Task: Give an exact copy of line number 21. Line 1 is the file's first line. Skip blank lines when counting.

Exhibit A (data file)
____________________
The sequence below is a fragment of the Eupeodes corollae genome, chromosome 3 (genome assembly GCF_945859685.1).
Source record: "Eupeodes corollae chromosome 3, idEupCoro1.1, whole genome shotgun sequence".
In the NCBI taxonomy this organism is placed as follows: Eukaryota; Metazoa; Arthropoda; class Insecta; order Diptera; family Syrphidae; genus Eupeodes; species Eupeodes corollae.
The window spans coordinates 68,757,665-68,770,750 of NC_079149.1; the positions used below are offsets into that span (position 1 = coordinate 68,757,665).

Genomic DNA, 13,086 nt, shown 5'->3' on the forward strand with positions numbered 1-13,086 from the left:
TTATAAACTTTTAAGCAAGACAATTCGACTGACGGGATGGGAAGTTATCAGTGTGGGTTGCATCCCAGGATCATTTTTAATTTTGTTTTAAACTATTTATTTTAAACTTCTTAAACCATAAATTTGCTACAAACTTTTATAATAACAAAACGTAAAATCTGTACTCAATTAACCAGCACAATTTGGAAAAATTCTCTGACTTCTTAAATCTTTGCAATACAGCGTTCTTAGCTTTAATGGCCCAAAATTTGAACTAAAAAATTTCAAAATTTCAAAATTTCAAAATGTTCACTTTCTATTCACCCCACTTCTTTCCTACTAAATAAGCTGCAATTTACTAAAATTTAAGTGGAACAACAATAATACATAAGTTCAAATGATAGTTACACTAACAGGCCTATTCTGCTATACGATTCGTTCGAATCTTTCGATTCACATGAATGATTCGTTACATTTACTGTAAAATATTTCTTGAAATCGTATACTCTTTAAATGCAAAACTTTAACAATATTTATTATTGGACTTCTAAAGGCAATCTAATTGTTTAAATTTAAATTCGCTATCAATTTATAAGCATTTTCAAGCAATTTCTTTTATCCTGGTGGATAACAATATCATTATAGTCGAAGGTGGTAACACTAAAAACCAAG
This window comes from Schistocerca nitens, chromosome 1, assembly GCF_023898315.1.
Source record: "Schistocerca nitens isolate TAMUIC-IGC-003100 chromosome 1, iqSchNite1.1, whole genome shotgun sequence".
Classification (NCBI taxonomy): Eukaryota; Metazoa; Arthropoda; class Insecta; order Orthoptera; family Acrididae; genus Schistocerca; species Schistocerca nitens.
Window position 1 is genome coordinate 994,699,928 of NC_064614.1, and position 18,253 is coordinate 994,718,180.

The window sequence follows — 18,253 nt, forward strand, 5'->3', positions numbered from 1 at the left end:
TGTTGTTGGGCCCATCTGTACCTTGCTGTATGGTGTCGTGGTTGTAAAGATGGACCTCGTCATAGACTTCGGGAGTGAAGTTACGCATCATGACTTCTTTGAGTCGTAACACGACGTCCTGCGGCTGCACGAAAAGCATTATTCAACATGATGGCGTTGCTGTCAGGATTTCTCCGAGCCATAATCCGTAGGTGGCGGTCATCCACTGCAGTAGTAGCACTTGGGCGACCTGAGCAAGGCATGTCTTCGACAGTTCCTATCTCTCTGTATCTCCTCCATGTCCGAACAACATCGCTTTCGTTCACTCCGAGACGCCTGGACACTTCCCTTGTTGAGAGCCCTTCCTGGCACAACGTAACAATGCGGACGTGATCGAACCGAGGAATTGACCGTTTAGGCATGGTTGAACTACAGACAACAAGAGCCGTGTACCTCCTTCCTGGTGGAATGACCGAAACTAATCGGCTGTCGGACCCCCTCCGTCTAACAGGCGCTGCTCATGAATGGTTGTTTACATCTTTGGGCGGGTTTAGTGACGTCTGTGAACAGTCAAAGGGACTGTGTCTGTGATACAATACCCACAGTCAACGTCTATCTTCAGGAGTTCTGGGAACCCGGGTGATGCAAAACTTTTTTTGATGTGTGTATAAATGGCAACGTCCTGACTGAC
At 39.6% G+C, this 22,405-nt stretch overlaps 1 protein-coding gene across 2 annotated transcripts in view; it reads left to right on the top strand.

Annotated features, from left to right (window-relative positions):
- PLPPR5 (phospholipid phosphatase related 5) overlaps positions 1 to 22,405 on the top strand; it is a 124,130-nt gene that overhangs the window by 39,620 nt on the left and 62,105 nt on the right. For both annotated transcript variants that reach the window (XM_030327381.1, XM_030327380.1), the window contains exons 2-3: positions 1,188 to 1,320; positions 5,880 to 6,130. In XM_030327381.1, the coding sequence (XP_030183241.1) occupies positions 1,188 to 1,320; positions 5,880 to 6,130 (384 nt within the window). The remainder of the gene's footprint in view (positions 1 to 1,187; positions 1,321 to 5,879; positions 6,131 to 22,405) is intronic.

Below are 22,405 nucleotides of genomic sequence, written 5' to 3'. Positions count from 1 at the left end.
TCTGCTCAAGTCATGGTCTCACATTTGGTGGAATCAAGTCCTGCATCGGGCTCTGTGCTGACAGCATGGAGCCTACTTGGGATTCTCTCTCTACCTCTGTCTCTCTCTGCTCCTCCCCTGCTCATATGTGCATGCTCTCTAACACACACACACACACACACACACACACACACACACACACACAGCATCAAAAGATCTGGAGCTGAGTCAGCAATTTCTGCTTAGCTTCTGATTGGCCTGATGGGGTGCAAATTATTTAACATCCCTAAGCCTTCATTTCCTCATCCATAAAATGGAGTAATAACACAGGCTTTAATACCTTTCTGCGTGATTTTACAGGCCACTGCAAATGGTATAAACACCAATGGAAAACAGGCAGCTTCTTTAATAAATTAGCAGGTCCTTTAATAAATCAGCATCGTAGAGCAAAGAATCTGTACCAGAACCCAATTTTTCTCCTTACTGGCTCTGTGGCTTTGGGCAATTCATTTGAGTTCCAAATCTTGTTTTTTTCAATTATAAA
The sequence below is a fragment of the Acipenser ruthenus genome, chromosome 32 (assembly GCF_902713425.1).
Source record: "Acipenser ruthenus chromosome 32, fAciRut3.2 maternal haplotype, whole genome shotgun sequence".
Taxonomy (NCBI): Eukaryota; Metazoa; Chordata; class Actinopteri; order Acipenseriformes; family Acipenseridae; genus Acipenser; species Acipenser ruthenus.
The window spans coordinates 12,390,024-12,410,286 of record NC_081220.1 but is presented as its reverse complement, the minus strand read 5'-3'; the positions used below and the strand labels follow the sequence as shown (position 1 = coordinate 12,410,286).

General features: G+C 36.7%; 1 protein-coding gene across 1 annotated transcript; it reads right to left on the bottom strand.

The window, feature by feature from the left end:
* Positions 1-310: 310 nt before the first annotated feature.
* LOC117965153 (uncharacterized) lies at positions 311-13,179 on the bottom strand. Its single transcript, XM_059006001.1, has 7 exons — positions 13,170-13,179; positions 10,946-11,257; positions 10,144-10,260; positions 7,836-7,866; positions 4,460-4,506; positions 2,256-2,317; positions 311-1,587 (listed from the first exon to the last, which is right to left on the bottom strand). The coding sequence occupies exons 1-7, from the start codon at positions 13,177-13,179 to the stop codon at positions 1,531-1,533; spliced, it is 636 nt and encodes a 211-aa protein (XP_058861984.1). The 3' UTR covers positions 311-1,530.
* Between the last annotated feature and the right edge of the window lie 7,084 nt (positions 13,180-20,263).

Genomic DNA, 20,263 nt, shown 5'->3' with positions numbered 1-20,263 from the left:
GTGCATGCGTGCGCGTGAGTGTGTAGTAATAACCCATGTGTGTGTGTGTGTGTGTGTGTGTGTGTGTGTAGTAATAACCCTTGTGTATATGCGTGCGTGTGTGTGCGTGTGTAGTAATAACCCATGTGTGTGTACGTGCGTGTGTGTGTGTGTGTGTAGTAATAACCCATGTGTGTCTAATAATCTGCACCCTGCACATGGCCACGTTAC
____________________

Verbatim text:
The window spans coordinates 12,390,024-12,410,286 of record NC_081220.1 but is presented as its reverse complement, the minus strand read 5'-3'; the positions used below and the strand labels follow the sequence as shown (position 1 = coordinate 12,410,286).